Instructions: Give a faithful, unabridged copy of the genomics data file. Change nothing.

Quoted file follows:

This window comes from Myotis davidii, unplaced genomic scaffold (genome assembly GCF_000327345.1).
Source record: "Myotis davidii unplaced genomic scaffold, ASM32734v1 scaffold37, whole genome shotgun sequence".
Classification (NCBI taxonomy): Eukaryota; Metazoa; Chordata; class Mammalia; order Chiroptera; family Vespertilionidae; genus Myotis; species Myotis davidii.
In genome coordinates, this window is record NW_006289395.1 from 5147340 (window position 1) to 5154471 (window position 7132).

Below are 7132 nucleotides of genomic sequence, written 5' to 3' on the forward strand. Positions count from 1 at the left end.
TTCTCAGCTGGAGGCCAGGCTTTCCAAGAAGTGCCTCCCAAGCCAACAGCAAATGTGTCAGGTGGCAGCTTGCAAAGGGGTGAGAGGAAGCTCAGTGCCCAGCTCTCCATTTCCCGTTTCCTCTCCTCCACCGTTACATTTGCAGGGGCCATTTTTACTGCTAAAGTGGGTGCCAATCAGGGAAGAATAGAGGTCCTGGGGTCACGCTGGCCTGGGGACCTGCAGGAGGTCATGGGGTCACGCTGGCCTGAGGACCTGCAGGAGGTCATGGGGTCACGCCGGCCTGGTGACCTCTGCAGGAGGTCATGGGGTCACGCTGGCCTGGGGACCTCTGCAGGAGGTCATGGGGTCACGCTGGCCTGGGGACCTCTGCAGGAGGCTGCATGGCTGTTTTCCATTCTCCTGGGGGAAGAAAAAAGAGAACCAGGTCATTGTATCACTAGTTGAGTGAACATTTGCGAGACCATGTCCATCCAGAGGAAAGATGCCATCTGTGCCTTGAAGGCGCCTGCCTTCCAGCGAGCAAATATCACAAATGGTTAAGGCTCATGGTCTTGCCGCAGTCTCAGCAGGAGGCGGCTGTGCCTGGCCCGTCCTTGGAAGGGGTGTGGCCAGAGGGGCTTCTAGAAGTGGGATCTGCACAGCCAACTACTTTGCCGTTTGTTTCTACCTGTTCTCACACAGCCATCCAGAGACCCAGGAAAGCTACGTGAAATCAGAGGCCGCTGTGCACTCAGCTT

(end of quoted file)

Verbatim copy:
This window comes from Myotis davidii, unplaced genomic scaffold (genome assembly GCF_000327345.1).
Source record: "Myotis davidii unplaced genomic scaffold, ASM32734v1 scaffold37, whole genome shotgun sequence".
Classification (NCBI taxonomy): Eukaryota; Metazoa; Chordata; class Mammalia; order Chiroptera; family Vespertilionidae; genus Myotis; species Myotis davidii.
In genome coordinates, this window is record NW_006289395.1 from 5147340 (window position 1) to 5154471 (window position 7132).

Below are 7132 nucleotides of genomic sequence, written 5' to 3' on the forward strand. Positions count from 1 at the left end.
TTCTCAGCTGGAGGCCAGGCTTTCCAAGAAGTGCCTCCCAAGCCAACAGCAAATGTGTCAGGTGGCAGCTTGCAAAGGGGTGAGAGGAAGCTCAGTGCCCAGCTCTCCATTTCCCGTTTCCTCTCCTCCACCGTTACATTTGCAGGGGCCATTTTTACTGCTAAAGTGGGTGCCAATCAGGGAAGAATAGAGGTCCTGGGGTCACGCTGGCCTGGGGACCTGCAGGAGGTCATGGGGTCACGCTGGCCTGAGGACCTGCAGGAGGTCATGGGGTCACGCCGGCCTGGTGACCTCTGCAGGAGGTCATGGGGTCACGCTGGCCTGGGGACCTCTGCAGGAGGTCATGGGGTCACGCTGGCCTGGGGACCTCTGCAGGAGGCTGCATGGCTGTTTTCCATTCTCCTGGGGGAAGAAAAAAGAGAACCAGGTCATTGTATCACTAGTTGAGTGAACATTTGCGAGACCATGTCCATCCAGAGGAAAGATGCCATCTGTGCCTTGAAGGCGCCTGCCTTCCAGCGAGCAAATATCACAAATGGTTAAGGCTCATGGTCTTGCCGCAGTCTCAGCAGGAGGCGGCTGTGCCTGGCCCGTCCTTGGAAGGGGTGTGGCCAGAGGGGCTTCTAGAAGTGGGATCTGCACAGCCAACTACTTTGCCGTTTGTTTCTACCTGTTCTCACACAGCCATCCAGAGACCCAGGAAAGCTACGTGAAATCAGAGGCCGCTGTGCACTCAGCTT